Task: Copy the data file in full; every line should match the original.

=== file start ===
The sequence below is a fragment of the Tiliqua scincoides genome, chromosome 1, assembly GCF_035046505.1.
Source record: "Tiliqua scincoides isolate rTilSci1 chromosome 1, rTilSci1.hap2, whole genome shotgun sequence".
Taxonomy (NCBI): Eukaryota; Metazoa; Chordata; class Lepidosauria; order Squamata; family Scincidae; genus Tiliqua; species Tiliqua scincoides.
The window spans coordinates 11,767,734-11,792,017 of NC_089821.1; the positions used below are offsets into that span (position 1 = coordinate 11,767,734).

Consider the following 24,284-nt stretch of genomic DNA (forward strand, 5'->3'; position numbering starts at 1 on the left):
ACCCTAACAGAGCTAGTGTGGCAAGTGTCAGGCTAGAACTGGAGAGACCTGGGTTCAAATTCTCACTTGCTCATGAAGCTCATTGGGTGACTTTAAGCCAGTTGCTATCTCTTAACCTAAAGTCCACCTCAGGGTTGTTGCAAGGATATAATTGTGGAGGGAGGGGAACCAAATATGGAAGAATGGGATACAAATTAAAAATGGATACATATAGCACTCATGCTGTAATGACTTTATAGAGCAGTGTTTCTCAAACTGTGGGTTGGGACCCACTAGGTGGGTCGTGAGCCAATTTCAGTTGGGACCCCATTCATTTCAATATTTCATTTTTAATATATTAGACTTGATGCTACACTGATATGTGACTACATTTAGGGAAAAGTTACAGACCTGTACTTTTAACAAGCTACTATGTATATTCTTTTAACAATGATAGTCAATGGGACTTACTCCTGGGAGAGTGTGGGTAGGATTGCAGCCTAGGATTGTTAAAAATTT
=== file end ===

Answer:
The sequence below is a fragment of the Tiliqua scincoides genome, chromosome 1, assembly GCF_035046505.1.
Source record: "Tiliqua scincoides isolate rTilSci1 chromosome 1, rTilSci1.hap2, whole genome shotgun sequence".
Taxonomy (NCBI): Eukaryota; Metazoa; Chordata; class Lepidosauria; order Squamata; family Scincidae; genus Tiliqua; species Tiliqua scincoides.
The window spans coordinates 11,767,734-11,792,017 of NC_089821.1; the positions used below are offsets into that span (position 1 = coordinate 11,767,734).

Consider the following 24,284-nt stretch of genomic DNA (forward strand, 5'->3'; position numbering starts at 1 on the left):
ACCCTAACAGAGCTAGTGTGGCAAGTGTCAGGCTAGAACTGGAGAGACCTGGGTTCAAATTCTCACTTGCTCATGAAGCTCATTGGGTGACTTTAAGCCAGTTGCTATCTCTTAACCTAAAGTCCACCTCAGGGTTGTTGCAAGGATATAATTGTGGAGGGAGGGGAACCAAATATGGAAGAATGGGATACAAATTAAAAATGGATACATATAGCACTCATGCTGTAATGACTTTATAGAGCAGTGTTTCTCAAACTGTGGGTTGGGACCCACTAGGTGGGTCGTGAGCCAATTTCAGTTGGGACCCCATTCATTTCAATATTTCATTTTTAATATATTAGACTTGATGCTACACTGATATGTGACTACATTTAGGGAAAAGTTACAGACCTGTACTTTTAACAAGCTACTATGTATATTCTTTTAACAATGATAGTCAATGGGACTTACTCCTGGGAGAGTGTGGGTAGGATTGCAGCCTAGGATTGTTAAAAATTT